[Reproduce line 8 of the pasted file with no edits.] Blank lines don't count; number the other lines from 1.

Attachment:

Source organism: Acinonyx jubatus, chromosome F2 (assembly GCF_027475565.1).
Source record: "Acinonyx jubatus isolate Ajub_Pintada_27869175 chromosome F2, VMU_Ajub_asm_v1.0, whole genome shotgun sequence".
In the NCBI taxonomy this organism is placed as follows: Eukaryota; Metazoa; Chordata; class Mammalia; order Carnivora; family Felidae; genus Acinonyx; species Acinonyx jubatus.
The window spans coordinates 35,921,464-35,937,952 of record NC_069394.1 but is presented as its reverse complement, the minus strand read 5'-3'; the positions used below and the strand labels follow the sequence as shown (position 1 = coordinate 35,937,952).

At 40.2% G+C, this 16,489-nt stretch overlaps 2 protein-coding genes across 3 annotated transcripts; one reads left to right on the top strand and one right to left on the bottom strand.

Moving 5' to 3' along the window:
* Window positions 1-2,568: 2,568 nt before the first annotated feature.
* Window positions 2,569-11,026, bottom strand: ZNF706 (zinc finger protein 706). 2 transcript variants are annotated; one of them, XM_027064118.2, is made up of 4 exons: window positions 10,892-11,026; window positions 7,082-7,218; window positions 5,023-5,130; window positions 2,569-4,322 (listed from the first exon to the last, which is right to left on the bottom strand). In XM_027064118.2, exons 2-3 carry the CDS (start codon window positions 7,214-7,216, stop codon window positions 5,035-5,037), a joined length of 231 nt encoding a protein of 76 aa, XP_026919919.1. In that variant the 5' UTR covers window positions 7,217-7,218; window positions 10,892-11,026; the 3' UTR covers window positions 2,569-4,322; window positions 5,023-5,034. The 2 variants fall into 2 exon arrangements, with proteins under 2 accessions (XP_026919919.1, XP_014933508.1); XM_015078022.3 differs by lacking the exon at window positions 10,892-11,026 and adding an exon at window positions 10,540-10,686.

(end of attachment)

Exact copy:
* Window positions 2,569-11,026, bottom strand: ZNF706 (zinc finger protein 706). 2 transcript variants are annotated; one of them, XM_027064118.2, is made up of 4 exons: window positions 10,892-11,026; window positions 7,082-7,218; window positions 5,023-5,130; window positions 2,569-4,322 (listed from the first exon to the last, which is right to left on the bottom strand). In XM_027064118.2, exons 2-3 carry the CDS (start codon window positions 7,214-7,216, stop codon window positions 5,035-5,037), a joined length of 231 nt encoding a protein of 76 aa, XP_026919919.1. In that variant the 5' UTR covers window positions 7,217-7,218; window positions 10,892-11,026; the 3' UTR covers window positions 2,569-4,322; window positions 5,023-5,034. The 2 variants fall into 2 exon arrangements, with proteins under 2 accessions (XP_026919919.1, XP_014933508.1); XM_015078022.3 differs by lacking the exon at window positions 10,892-11,026 and adding an exon at window positions 10,540-10,686.